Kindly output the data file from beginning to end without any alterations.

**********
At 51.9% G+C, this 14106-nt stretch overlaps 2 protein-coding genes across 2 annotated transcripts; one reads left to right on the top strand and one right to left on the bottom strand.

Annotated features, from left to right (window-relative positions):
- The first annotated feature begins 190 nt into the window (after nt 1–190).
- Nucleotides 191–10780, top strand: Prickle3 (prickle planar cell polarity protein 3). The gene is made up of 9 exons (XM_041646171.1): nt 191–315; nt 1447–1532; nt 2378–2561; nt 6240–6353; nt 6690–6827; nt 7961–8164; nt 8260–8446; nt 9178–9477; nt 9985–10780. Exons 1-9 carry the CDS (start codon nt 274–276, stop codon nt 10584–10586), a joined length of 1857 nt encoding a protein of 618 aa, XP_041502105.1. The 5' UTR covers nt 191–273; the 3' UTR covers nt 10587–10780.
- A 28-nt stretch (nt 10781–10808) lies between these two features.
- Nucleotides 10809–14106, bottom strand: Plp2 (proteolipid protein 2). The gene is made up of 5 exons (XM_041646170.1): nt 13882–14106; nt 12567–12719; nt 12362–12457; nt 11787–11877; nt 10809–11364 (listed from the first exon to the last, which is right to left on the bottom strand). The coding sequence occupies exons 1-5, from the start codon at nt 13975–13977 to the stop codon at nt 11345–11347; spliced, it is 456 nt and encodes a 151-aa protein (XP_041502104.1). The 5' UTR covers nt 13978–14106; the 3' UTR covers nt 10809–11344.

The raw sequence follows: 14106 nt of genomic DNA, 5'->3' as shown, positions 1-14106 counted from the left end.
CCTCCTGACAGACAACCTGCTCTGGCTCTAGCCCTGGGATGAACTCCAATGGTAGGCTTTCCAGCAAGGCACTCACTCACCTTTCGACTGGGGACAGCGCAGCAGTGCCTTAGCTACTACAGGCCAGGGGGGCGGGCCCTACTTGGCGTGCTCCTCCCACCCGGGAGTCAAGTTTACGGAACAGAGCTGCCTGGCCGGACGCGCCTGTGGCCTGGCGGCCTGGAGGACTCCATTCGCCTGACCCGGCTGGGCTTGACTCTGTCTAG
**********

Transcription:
At 51.9% G+C, this 14106-nt stretch overlaps 2 protein-coding genes across 2 annotated transcripts; one reads left to right on the top strand and one right to left on the bottom strand.

Annotated features, from left to right (window-relative positions):
- The first annotated feature begins 190 nt into the window (after nt 1–190).
- Nucleotides 191–10780, top strand: Prickle3 (prickle planar cell polarity protein 3). The gene is made up of 9 exons (XM_041646171.1): nt 191–315; nt 1447–1532; nt 2378–2561; nt 6240–6353; nt 6690–6827; nt 7961–8164; nt 8260–8446; nt 9178–9477; nt 9985–10780. Exons 1-9 carry the CDS (start codon nt 274–276, stop codon nt 10584–10586), a joined length of 1857 nt encoding a protein of 618 aa, XP_041502105.1. The 5' UTR covers nt 191–273; the 3' UTR covers nt 10587–10780.
- A 28-nt stretch (nt 10781–10808) lies between these two features.
- Nucleotides 10809–14106, bottom strand: Plp2 (proteolipid protein 2). The gene is made up of 5 exons (XM_041646170.1): nt 13882–14106; nt 12567–12719; nt 12362–12457; nt 11787–11877; nt 10809–11364 (listed from the first exon to the last, which is right to left on the bottom strand). The coding sequence occupies exons 1-5, from the start codon at nt 13975–13977 to the stop codon at nt 11345–11347; spliced, it is 456 nt and encodes a 151-aa protein (XP_041502104.1). The 5' UTR covers nt 13978–14106; the 3' UTR covers nt 10809–11344.

The raw sequence follows: 14106 nt of genomic DNA, 5'->3' as shown, positions 1-14106 counted from the left end.
CCTCCTGACAGACAACCTGCTCTGGCTCTAGCCCTGGGATGAACTCCAATGGTAGGCTTTCCAGCAAGGCACTCACTCACCTTTCGACTGGGGACAGCGCAGCAGTGCCTTAGCTACTACAGGCCAGGGGGGCGGGCCCTACTTGGCGTGCTCCTCCCACCCGGGAGTCAAGTTTACGGAACAGAGCTGCCTGGCCGGACGCGCCTGTGGCCTGGCGGCCTGGAGGACTCCATTCGCCTGACCCGGCTGGGCTTGACTCTGTCTAG